My whole life, I’ve always finished every book I pick up. No matter how abysmal the writing, how boring mundane the character, or how foreseeable the plotline, I powered through. Recently, though, a T-shirt my mom owns has been weighing heavily on my mind. Well, okay, not the t-shirt itself, but rather the quotation emblazoned upon it. The shirt reads:

Too many books, too little time.

And this, my friends, is the truth. There are times when I honestly find myself stressed out over the knowledge that I will never be able to read all the books I want to read. And balancing my “wants” with the books for my 2+ book club meetings each month, the classics I avoided in school, and the professional reading I’ve never gotten around to… my goodness! The clear solution is to quit my job and read all day instead. At least that would eliminate one category of required reading!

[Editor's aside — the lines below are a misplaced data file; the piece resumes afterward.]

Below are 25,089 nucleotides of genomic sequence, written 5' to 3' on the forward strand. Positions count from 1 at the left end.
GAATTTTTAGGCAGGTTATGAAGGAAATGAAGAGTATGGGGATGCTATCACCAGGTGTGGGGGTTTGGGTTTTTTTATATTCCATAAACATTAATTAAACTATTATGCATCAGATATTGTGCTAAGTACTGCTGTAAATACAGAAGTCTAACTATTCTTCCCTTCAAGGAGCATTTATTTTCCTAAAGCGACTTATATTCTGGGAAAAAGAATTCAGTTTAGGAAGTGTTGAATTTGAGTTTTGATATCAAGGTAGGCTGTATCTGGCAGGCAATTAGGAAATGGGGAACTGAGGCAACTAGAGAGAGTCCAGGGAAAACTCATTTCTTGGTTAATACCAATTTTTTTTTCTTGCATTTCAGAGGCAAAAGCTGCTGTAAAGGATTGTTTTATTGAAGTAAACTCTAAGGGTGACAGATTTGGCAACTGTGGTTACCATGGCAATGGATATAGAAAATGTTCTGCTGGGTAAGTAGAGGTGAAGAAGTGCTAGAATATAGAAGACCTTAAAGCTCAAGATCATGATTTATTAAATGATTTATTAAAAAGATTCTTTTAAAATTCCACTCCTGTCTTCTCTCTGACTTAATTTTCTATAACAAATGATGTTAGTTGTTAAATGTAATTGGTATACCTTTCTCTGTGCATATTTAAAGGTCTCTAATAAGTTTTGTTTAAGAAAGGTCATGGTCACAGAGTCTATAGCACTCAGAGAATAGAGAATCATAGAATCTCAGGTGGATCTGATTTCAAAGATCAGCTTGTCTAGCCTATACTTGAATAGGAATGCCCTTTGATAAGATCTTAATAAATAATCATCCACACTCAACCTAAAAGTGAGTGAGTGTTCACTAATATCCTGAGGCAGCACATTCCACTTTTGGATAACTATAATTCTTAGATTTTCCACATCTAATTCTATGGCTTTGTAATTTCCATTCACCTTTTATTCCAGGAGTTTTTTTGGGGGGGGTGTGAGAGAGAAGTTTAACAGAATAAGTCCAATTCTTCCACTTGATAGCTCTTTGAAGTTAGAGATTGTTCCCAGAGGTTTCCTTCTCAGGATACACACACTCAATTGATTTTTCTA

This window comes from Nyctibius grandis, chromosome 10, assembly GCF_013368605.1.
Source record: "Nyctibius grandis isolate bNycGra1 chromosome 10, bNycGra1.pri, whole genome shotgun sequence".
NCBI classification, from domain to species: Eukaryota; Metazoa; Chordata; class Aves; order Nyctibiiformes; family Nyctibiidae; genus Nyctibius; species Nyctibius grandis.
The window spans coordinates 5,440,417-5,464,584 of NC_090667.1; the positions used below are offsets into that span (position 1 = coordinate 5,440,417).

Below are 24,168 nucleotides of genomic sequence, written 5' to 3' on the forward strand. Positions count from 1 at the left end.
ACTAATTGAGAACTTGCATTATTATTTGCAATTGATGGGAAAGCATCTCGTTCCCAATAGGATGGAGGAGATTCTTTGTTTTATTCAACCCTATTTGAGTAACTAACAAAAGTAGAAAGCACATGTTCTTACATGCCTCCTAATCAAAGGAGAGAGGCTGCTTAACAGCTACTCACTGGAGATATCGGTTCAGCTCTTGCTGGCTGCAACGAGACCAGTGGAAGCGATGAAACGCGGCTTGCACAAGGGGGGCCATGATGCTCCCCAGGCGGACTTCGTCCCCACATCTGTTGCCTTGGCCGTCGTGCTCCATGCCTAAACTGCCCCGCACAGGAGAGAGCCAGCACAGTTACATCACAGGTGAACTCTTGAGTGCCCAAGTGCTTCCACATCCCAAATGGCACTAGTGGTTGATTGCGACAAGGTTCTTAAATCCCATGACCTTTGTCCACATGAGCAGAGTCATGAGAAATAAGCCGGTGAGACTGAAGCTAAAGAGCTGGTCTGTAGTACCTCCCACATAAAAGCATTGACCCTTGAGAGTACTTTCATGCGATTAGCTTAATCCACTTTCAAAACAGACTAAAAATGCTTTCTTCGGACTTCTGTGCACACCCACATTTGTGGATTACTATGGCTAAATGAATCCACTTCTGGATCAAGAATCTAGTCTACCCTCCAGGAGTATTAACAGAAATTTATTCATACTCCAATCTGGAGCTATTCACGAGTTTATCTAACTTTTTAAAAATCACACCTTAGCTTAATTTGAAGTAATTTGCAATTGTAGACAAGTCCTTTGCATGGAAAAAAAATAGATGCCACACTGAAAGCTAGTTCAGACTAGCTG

So, I’ve developed a new policy. If a book just isn’t doing it for me, and three hundred others are calling my name, I’m no longer going to force myself through every page. I’m reciting my new T-shirt mantra, and avoiding thinking about Vince Lombardi’s words: “Winners never quit, and quitters never win.”

I began this policy in August with that month’s book club read: Cutting for Stone by Abraham Verghese. I know, I know. Everyone else in my book club LOVED it. And I’ve heard nothing but rave reviews from every other person I’ve encountered whose familiar with the novel. But I just didn’t get into it! Who knows? Maybe I’ll pick it up again sometime in the future… but maybe not.

Another book I’ve abandoned multiple times in my life is The Hobbit. I’ve never been a huge fan of fantasy novels, but felt like I should power through this well-known classic. But the book had the same effect the LOTR movies had on me. Every time I cracked it open, I fell straight to sleep. I gave it a fair chance. Honestly, I did. I’ve read that first chapter about Bilbo’s dinner party at least five times. Heck, I practically have it memorized. But past that? I just couldn’t do it. Will I pick this one up again sometime in the future? It’s possible… but probably not. We’ll see.